Advanced Search

K-12 Educator
K-12 Student
Museum Visitor
UMMA Docent
UMMA Staff
University Faculty
University Student
Between and Mortarboard


UMMA Object Specific Fields






Query builder

Baby

Accession Number
2002/1.191

Title
Baby

Artist(s)
Jimmy Lee Sudduth

Object Creation Date
20th century

Medium & Support
pigmented sweet mud on plywood

Dimensions
24 1/2 in. x 12 3/16 in. ( 62.3 cm x 31 cm )

Credit Line
Gift of The Daniel and Harriet Fusfeld Folk Art Collection

Label copy
Jimmy Lee Sudduth
United States, 1910–2007
Baby
late 20th century
Pigmented sweet mud on plywood
Gift of the Daniel and Harriet Fusfeld Folk Art Collection, 2002/1.191
The son of a Native American medicine woman, Jimmy Lee Sudduth spent his childhood combing the woods for plants and herbs with his mother. At some point in their sojourns, the young Sudduth began to paint with mud on tree trunks. Decades later, Sudduth returned to his mud painting and discovered that mud would remain permanently on surfaces if combined with a form of sugar—what Sudduth came to call “sweet mud”—which Sudduth could mix in 36 different shades. By the 1980s, Sudduth also added latex and craft paints to his work, at the behest of collectors concerned with the long-term preservation of his works. Sudduth always painted with his fingers rather than a brush because, as he said, his fingers “don’t wear out.”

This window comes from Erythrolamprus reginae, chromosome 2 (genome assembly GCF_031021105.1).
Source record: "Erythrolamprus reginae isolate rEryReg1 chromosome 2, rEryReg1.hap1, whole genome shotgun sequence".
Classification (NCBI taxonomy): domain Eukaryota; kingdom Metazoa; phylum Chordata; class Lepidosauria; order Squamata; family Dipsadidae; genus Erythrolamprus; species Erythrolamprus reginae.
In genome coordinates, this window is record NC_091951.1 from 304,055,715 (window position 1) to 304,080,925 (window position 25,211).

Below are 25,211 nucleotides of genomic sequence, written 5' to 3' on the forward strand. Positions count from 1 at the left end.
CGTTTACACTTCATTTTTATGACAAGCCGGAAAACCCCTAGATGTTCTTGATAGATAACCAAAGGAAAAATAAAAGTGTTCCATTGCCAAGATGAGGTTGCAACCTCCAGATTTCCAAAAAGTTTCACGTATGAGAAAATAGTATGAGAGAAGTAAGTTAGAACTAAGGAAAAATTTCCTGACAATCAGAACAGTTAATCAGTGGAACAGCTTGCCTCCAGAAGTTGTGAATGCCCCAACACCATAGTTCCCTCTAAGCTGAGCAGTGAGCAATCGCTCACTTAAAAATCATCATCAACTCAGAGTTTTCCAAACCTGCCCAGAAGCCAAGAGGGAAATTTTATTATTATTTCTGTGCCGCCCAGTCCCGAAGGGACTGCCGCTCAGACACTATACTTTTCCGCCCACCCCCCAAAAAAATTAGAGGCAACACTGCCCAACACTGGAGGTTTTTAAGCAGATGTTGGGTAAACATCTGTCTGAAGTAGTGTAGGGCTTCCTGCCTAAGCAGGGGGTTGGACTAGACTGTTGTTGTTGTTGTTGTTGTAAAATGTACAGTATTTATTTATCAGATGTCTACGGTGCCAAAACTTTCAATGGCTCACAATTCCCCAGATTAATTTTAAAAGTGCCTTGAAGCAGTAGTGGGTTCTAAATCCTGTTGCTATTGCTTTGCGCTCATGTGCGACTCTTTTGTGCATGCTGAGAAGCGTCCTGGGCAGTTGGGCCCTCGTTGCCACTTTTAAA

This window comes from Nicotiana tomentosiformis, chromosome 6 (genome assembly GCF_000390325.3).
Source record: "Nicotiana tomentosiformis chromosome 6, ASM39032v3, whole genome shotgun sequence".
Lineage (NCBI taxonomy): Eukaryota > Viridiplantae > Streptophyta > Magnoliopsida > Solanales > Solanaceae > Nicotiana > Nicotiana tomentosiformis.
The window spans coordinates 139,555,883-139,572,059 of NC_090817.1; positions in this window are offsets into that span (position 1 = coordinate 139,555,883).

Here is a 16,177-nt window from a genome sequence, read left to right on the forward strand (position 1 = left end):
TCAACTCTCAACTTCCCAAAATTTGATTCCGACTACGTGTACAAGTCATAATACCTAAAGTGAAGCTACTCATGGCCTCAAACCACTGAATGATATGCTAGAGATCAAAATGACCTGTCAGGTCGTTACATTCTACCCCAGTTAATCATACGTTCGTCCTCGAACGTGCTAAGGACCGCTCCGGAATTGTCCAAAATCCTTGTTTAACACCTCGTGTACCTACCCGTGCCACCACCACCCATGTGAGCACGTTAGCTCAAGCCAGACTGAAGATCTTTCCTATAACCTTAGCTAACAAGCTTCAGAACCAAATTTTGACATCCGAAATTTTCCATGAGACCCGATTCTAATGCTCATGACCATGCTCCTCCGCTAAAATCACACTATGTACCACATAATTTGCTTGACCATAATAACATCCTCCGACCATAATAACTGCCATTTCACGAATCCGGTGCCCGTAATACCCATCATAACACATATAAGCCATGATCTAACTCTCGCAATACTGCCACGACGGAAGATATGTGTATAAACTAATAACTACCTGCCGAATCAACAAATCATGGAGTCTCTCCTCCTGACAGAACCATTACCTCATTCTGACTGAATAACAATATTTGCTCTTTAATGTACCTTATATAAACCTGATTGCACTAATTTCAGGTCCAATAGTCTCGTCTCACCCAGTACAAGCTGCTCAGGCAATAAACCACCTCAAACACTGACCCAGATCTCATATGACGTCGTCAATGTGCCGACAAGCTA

(Out of the Ordinary, 2010)
Jimmie Lee Sudduth perfected what has now been coined "sweet mud" painting. This mixture of mud and sugar water is the medium with which he paints. Other natural elements can be added to this mixture to create different pigments, for example grass and wild berries. The abundance of natural elements available gives Sudduth an unlimited supply of pigment choices. Among his peers Sudduth is thought of as the founding father of Alabama mud painting.
Sudduth grew up on a farm in Alabama, which is where most of his inspiration originates. Familiar people and places from the surrounding community were often used as subject matter. One such person could be Baby, most likely the image of someone he knew or with whom he came in contact. Sudduth grew up during hard times and being a black uneducated man in the South provided many challenges. Painting with a homemade mixture helped to fill his creative urges as well as his dream, which was as he stated "I'm gonna be fay-mous, fay-mous! I didn't learn much in school, just learned to write my name--Jim. But I believe I'd rather be famous, than rich or smart. I leave the drips so people know it's mine." Sudduth obtained his goal not only through his work but also with his unique "sweet mud" technique.
Denise Patterson
Modern and Contemporary Intern
2002

Primary Object Classification
Painting

Primary Object Type
portrait

Additional Object Classification(s)
Painting

Rights
If you are interested in using an image for a publication, please visit http://umma.umich.edu/request-image for more information and to fill out the online Image Rights and Reproductions Request Form.

Keywords
Figures
baby

& Author Notes

All Rights Reserved

On display